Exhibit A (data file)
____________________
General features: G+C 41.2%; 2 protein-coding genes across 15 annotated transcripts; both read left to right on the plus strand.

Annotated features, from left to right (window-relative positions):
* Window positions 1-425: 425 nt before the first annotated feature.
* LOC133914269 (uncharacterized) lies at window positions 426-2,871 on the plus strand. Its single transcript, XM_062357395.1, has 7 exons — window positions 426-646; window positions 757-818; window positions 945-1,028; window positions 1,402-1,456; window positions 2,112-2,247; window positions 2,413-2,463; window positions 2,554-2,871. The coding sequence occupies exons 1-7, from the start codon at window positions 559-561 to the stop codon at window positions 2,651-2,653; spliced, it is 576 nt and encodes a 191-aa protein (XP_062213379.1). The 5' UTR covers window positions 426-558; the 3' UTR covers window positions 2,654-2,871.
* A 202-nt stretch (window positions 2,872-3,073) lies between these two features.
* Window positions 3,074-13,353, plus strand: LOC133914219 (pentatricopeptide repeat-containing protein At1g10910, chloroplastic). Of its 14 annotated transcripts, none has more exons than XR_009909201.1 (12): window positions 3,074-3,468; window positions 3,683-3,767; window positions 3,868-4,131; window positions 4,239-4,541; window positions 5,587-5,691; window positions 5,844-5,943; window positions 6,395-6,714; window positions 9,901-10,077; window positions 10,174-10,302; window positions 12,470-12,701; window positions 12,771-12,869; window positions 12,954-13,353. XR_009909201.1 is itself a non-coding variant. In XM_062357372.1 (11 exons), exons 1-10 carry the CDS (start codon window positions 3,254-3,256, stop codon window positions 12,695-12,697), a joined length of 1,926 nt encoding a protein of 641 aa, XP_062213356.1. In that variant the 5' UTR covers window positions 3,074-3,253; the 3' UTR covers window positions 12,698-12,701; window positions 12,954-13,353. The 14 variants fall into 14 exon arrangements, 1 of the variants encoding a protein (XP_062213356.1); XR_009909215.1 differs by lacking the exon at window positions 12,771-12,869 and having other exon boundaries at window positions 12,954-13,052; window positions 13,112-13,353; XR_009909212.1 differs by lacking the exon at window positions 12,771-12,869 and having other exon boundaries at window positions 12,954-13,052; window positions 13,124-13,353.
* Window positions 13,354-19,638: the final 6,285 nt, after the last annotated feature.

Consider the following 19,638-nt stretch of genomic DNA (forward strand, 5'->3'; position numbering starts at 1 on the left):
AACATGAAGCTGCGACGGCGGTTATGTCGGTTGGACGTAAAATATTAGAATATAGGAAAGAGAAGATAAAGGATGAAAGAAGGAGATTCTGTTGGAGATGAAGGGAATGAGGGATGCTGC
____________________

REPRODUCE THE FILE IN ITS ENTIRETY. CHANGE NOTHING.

General features: G+C 41.2%; 2 protein-coding genes across 15 annotated transcripts; both read left to right on the plus strand.

Annotated features, from left to right (window-relative positions):
* Window positions 1-425: 425 nt before the first annotated feature.
* LOC133914269 (uncharacterized) lies at window positions 426-2,871 on the plus strand. Its single transcript, XM_062357395.1, has 7 exons — window positions 426-646; window positions 757-818; window positions 945-1,028; window positions 1,402-1,456; window positions 2,112-2,247; window positions 2,413-2,463; window positions 2,554-2,871. The coding sequence occupies exons 1-7, from the start codon at window positions 559-561 to the stop codon at window positions 2,651-2,653; spliced, it is 576 nt and encodes a 191-aa protein (XP_062213379.1). The 5' UTR covers window positions 426-558; the 3' UTR covers window positions 2,654-2,871.
* A 202-nt stretch (window positions 2,872-3,073) lies between these two features.
* Window positions 3,074-13,353, plus strand: LOC133914219 (pentatricopeptide repeat-containing protein At1g10910, chloroplastic). Of its 14 annotated transcripts, none has more exons than XR_009909201.1 (12): window positions 3,074-3,468; window positions 3,683-3,767; window positions 3,868-4,131; window positions 4,239-4,541; window positions 5,587-5,691; window positions 5,844-5,943; window positions 6,395-6,714; window positions 9,901-10,077; window positions 10,174-10,302; window positions 12,470-12,701; window positions 12,771-12,869; window positions 12,954-13,353. XR_009909201.1 is itself a non-coding variant. In XM_062357372.1 (11 exons), exons 1-10 carry the CDS (start codon window positions 3,254-3,256, stop codon window positions 12,695-12,697), a joined length of 1,926 nt encoding a protein of 641 aa, XP_062213356.1. In that variant the 5' UTR covers window positions 3,074-3,253; the 3' UTR covers window positions 12,698-12,701; window positions 12,954-13,353. The 14 variants fall into 14 exon arrangements, 1 of the variants encoding a protein (XP_062213356.1); XR_009909215.1 differs by lacking the exon at window positions 12,771-12,869 and having other exon boundaries at window positions 12,954-13,052; window positions 13,112-13,353; XR_009909212.1 differs by lacking the exon at window positions 12,771-12,869 and having other exon boundaries at window positions 12,954-13,052; window positions 13,124-13,353.
* Window positions 13,354-19,638: the final 6,285 nt, after the last annotated feature.

Consider the following 19,638-nt stretch of genomic DNA (forward strand, 5'->3'; position numbering starts at 1 on the left):
AACATGAAGCTGCGACGGCGGTTATGTCGGTTGGACGTAAAATATTAGAATATAGGAAAGAGAAGATAAAGGATGAAAGAAGGAGATTCTGTTGGAGATGAAGGGAATGAGGGATGCTGC